All our firsts leave a mark – good or bad. And, your first job is no exception. Your first job literally moulds you for all jobs to follow and one should reflect, taking in lessons learnt.
Your age at the time
The age that you enter into the marketplace is hugely impactful. Think about a child that starts school earlier than they should. They generally struggle to keep up and take a few years to catch up with the others. The same applies to your first job. Very often, you may not have matured enough to take on the pressures that a job brings. How you handle others, the workload, dealing with tough decisions and working your way up the ladder, can all be impacted by your age. So, if you find now that you are not as far professionally as you had hoped after a certain number of years, consider what age you were when you began this journey.
Aaah, your first boss can make or break you. Bosses rarely realise what an influence they can be on a newbie in the workforce. They can either be that much-needed mentor or they can break their spirit. No matter what type of boss you had, think about how you handled positive or negative actions. Have you made the most of good advice or ignored it? Have you crumbled under a pushy person or soured above adversity.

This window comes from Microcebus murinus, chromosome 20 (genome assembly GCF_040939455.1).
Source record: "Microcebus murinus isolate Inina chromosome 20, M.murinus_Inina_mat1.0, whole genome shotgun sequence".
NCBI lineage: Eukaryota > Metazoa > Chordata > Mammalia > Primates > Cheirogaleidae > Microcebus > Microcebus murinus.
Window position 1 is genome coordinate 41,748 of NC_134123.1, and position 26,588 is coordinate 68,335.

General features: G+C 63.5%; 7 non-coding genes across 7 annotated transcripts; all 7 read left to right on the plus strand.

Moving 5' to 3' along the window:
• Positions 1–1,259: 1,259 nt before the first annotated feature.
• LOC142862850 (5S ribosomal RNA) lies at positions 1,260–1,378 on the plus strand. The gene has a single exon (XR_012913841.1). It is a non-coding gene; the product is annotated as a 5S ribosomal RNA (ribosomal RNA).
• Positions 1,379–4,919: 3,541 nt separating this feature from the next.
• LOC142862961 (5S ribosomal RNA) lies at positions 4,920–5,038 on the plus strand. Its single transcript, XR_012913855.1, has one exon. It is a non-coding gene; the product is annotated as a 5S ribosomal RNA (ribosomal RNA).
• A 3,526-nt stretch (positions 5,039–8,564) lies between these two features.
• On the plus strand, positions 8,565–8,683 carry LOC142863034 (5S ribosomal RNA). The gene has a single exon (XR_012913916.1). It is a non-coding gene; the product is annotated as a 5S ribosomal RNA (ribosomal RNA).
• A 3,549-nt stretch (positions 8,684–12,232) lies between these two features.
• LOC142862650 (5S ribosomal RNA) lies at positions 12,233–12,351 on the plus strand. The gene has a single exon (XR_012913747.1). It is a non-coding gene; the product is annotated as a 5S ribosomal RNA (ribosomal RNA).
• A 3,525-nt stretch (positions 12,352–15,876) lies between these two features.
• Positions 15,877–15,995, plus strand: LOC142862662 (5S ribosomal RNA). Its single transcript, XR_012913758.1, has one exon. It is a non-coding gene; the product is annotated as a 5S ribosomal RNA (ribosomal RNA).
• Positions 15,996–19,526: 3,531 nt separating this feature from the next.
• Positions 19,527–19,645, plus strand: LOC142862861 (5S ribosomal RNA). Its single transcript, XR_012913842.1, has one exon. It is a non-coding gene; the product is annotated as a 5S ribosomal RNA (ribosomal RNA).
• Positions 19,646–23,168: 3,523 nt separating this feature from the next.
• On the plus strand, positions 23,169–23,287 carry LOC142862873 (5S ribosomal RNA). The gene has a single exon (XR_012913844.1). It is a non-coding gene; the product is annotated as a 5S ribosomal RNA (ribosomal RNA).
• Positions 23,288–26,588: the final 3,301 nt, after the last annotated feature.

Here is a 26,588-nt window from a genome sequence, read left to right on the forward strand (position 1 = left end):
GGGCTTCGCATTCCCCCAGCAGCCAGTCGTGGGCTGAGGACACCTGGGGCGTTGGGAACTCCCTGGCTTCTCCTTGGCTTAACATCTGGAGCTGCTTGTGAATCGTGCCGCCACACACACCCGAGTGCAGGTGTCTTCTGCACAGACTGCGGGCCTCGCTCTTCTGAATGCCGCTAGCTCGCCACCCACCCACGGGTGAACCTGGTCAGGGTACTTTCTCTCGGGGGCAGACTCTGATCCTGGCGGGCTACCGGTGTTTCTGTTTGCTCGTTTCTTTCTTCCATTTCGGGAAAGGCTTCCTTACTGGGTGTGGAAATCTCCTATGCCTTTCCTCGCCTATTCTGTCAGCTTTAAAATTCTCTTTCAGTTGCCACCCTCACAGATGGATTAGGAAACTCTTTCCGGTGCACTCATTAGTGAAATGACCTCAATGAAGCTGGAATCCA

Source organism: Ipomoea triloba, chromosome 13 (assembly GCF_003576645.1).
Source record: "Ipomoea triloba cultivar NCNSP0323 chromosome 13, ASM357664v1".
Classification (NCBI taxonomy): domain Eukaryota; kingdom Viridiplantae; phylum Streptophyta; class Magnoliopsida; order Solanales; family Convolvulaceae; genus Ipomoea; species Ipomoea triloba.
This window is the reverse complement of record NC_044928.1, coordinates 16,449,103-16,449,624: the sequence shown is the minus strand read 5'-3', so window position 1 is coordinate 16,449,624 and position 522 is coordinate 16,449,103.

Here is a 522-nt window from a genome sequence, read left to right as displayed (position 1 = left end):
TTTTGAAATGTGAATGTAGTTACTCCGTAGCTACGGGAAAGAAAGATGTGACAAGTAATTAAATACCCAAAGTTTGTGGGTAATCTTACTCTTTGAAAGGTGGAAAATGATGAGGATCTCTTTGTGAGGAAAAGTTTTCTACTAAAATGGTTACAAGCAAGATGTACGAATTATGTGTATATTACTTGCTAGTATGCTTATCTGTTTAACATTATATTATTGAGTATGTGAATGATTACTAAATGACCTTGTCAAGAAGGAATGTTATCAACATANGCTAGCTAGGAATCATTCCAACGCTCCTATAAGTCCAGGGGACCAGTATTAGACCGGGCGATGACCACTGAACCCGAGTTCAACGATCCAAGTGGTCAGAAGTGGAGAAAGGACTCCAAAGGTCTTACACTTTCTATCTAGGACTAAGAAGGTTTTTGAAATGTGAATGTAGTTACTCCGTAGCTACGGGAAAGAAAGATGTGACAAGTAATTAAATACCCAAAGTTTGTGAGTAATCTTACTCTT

Our fellow office mates are also where we learn a lot. They are the first people we will interact with following our school peers. While some may the same age as us, many are older and more experienced. Dealing with envy and other negative attributes can be tough, but in the end, they help you to survive tougher throws from life.
Depending on whether you entered your first job straight from high school, took a gap year, or came in from tertiary studies, you will view everything very differently. The types of people we engage with on all those levels will assist or hinder us in our first jobs. Think about how you wanted to be viewed by your superiors and peers within your workplace, and no matter what your educational background was, know that you had something special to offer in your unique soft skill set.
Much like your first boss, your first mentor would have helped you find the path you are now on. Your mentor may have been your boss, it may have been a colleague, or even someone outside of work, like an uncle or a friend.
List what areas of your first job
have influenced your decisions to bring you to where you are today and then decide whether they were worth it. You may need to make some hard choices in changing from that first way of thinking or you may be on the right path still.